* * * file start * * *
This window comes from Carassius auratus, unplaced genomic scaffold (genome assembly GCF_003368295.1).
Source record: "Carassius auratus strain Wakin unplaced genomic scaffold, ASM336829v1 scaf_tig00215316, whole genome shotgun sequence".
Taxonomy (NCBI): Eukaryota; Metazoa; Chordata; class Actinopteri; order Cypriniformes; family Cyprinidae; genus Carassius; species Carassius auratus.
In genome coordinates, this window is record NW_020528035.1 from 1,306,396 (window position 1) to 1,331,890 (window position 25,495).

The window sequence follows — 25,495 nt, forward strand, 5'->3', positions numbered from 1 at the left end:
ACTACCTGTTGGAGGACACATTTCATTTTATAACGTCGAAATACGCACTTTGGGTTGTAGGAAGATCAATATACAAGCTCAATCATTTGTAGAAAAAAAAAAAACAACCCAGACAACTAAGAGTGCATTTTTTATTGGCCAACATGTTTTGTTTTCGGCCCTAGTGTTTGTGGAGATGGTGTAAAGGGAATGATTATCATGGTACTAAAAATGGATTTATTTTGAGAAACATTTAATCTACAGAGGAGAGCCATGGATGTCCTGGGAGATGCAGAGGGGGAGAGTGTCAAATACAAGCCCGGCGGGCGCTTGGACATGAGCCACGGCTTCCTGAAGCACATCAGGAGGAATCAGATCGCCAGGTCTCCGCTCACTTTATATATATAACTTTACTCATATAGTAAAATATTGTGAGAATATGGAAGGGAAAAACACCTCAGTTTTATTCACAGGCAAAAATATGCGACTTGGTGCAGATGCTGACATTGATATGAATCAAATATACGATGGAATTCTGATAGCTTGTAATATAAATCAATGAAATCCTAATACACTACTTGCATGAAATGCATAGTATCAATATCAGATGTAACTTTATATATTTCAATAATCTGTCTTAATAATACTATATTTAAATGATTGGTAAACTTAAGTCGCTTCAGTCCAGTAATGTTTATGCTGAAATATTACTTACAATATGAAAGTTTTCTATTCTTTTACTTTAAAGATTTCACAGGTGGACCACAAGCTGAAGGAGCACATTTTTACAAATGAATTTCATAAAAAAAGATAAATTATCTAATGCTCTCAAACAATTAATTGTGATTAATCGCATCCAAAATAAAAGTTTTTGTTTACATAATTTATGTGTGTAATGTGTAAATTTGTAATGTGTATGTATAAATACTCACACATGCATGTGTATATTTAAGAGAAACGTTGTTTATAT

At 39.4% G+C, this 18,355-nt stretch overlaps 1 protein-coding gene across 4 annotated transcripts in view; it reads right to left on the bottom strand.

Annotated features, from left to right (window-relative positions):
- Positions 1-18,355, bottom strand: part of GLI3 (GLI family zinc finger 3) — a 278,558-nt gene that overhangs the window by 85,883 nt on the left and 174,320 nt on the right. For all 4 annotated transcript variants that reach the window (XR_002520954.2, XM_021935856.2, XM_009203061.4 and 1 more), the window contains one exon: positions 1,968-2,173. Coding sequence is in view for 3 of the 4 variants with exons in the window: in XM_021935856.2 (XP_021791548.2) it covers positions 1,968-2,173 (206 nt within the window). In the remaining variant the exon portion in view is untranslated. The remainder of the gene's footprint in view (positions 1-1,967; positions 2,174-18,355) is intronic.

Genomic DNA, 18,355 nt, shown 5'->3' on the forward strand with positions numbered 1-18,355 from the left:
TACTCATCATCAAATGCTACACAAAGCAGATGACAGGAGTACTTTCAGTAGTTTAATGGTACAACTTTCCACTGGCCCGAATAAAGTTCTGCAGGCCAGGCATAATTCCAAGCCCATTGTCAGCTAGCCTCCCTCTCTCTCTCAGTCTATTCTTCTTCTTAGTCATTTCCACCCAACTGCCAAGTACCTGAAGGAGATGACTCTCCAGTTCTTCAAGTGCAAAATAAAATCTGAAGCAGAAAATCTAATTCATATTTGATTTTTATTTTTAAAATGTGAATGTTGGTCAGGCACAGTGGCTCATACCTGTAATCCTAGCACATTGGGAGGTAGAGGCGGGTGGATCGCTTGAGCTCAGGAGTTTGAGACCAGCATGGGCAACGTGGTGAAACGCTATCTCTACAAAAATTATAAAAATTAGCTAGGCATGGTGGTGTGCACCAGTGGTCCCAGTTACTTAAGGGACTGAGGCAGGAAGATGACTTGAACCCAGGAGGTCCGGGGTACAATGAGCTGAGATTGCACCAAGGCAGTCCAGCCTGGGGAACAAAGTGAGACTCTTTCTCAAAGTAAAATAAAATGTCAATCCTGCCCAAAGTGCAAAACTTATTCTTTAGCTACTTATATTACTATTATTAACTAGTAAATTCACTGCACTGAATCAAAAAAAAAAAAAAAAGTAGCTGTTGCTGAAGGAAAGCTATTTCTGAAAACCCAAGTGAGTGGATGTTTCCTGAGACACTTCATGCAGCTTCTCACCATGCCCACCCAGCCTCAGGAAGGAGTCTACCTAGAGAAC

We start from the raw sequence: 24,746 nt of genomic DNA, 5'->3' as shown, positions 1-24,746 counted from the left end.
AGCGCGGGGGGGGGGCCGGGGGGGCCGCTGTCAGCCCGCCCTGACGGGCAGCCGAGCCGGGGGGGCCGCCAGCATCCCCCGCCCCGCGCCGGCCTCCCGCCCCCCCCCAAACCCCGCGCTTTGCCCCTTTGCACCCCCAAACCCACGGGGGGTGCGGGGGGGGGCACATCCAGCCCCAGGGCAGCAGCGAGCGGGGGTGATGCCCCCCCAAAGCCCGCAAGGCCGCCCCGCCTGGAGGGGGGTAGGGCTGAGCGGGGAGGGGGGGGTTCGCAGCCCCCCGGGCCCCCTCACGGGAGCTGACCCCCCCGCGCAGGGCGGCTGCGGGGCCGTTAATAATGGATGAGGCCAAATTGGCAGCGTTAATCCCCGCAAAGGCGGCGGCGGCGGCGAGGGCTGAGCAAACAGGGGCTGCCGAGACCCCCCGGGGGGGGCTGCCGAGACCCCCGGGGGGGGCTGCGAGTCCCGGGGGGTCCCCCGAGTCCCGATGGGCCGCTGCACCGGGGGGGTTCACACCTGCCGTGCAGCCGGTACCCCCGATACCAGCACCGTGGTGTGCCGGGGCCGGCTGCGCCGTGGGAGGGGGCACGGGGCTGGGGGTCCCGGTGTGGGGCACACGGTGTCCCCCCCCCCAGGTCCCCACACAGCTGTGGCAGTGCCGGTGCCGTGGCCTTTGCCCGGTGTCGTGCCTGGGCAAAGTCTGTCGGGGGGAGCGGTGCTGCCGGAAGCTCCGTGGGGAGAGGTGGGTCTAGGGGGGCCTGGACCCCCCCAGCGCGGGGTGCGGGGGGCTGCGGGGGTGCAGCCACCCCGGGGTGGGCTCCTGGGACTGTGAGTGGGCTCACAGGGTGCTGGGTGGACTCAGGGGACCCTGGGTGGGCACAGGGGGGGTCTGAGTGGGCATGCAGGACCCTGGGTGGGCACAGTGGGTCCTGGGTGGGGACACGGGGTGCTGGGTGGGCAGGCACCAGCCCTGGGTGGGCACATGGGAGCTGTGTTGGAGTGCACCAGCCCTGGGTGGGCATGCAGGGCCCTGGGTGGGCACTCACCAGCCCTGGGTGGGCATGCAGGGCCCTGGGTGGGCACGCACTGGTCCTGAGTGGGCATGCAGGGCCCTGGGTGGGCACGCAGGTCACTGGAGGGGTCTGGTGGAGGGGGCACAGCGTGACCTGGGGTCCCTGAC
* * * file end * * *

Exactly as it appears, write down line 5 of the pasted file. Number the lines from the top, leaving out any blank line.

The window sequence follows — 25,495 nt, forward strand, 5'->3', positions numbered from 1 at the left end: